AKC judge, Pembroke Welsh Corgi breeder, author and speaker Stephanie Seabrook Hedgepath joins host Laura Reeves for a conversation about canine structure. Hedgepath walks us through what’s important when evaluating a dog’s structure.
“You gotta know where to put your hands,” Hedgepath said. “You've got to understand the skeletal structure of the dog because that's the basis of the whole thing. Now a skeleton by itself can't move. It's gotta have muscles and ligaments and all of that, but you've got to understand the basics underneath … you also have to understand balance.
“That front assembly is laid back, set under the ribbing so as to provide the most support in the front when it acts as a shock protector … I think what people don't understand is the whole front assembly of the dog is held on with muscles and ligaments to the chest. In the rear we have the hip the pelvis is fused to the spine at the sacroiliac joint. It is fused to the spine and then you've got a nice big ball and socket that goes into that. So that is much more rigid. The front assembly, if you don't keep your dog in shape, they can get injured very easily. But if it isn't set up properly and those muscles and all are not going where they need to go to hold all of that together, then we've got a big problem.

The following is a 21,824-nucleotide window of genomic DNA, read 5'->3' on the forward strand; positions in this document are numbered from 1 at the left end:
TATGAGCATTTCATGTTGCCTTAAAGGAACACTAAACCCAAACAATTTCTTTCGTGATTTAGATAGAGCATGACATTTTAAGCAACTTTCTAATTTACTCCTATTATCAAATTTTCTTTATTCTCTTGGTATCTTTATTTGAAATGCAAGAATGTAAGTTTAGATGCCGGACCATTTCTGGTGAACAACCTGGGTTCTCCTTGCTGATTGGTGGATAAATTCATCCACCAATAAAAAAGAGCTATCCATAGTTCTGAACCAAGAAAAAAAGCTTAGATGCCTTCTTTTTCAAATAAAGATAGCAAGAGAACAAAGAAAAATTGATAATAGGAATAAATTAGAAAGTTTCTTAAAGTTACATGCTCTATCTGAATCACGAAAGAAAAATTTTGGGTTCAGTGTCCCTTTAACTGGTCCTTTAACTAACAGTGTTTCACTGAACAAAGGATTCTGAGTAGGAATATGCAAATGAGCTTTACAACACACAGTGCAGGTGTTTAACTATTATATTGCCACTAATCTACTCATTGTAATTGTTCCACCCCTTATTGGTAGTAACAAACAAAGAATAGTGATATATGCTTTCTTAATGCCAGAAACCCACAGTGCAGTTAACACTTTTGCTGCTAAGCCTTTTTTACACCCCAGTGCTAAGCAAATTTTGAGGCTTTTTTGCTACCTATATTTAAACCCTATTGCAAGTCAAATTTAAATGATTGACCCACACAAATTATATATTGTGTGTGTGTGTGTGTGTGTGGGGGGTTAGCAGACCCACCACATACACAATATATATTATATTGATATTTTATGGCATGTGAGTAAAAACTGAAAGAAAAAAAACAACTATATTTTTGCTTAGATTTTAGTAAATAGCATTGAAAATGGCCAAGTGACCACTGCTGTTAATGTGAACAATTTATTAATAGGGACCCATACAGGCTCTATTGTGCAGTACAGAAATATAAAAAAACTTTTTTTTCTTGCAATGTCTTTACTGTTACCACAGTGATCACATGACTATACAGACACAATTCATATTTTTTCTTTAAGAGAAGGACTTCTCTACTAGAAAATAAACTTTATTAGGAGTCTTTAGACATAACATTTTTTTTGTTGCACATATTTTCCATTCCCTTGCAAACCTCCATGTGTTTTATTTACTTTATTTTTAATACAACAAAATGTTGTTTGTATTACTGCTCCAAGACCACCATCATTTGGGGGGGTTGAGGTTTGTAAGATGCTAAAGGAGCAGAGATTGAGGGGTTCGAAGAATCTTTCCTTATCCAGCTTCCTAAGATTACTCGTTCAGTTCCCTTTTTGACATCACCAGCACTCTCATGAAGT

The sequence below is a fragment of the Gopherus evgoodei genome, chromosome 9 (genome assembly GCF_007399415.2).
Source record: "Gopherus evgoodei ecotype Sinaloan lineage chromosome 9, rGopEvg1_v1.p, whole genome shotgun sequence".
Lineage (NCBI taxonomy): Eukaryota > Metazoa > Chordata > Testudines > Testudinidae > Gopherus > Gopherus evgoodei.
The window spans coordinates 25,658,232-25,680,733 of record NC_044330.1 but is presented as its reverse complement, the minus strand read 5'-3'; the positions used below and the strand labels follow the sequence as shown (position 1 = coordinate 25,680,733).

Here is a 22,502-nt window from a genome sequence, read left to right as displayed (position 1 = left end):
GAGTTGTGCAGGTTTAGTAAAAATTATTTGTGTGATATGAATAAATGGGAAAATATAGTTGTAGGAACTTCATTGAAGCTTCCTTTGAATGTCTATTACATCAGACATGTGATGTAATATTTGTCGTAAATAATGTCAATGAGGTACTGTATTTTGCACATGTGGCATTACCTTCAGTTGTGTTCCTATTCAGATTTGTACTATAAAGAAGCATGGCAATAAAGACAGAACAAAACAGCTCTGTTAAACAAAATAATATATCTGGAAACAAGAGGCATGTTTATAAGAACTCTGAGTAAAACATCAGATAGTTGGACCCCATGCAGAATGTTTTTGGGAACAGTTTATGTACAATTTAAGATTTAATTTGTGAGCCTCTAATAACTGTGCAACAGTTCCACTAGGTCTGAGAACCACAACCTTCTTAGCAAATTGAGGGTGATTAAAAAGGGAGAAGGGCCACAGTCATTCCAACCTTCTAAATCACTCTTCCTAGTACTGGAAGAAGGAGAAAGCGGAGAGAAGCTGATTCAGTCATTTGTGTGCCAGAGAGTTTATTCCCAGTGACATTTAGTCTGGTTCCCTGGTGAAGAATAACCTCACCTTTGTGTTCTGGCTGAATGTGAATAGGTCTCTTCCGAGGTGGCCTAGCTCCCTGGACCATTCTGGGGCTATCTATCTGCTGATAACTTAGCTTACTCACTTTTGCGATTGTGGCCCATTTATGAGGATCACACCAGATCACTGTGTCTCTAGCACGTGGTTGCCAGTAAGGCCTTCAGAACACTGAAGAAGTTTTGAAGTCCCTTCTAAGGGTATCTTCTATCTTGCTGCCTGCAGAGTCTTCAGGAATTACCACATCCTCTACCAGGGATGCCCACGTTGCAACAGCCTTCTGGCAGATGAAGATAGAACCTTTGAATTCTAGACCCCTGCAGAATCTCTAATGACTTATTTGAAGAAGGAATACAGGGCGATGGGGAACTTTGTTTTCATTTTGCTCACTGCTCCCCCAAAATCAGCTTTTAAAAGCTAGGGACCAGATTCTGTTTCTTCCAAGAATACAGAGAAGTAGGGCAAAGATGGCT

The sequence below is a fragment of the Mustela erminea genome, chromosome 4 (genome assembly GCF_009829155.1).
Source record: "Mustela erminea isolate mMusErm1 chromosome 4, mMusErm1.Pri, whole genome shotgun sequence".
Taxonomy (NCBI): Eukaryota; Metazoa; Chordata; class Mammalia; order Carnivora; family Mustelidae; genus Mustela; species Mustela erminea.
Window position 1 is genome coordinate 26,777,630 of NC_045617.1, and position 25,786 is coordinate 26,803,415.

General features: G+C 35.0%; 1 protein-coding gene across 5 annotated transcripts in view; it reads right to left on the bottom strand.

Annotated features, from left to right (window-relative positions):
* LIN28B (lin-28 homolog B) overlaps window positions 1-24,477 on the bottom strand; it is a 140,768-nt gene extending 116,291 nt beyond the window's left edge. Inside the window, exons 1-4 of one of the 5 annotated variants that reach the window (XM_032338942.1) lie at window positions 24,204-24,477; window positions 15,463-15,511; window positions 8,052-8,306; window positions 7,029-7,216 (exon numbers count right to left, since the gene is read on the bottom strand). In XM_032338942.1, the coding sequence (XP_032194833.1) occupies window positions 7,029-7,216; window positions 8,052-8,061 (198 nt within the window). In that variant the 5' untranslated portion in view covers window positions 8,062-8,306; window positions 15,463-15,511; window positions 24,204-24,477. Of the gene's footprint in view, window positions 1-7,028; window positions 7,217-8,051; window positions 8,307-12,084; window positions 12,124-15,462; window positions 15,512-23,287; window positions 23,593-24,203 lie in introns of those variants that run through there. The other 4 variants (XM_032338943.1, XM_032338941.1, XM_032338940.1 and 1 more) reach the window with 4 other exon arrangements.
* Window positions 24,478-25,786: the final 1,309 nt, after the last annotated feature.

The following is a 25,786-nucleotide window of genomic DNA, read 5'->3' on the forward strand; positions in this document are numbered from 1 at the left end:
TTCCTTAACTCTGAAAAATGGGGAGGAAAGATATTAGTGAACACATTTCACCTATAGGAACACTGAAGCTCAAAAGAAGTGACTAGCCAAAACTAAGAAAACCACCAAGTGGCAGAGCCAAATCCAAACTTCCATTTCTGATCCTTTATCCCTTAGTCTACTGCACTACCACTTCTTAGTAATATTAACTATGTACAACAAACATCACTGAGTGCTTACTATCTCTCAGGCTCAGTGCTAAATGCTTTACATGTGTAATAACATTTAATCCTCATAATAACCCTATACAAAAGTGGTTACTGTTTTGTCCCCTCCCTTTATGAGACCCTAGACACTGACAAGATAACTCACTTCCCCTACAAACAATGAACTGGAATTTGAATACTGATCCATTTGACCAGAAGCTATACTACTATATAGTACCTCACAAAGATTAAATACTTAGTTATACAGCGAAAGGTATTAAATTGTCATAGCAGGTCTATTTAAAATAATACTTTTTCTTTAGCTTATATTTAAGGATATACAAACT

“I think that's the thing that the majority people don't understand. That's why (when) dogs are in motion we can have dogs that flip their fronts, they paddle, they go in circles…. (while) in the rear, we don't have as many different ways for the dog to go laterally, 'cause it's a much more fixed assembly.
“What fascinates me is the way everything works together. Anatomy and Physiology is just beyond explanation sometimes because it's like dominoes. If one little thing goes wrong then boom boom boom boom all the way down the chain everything's gone.”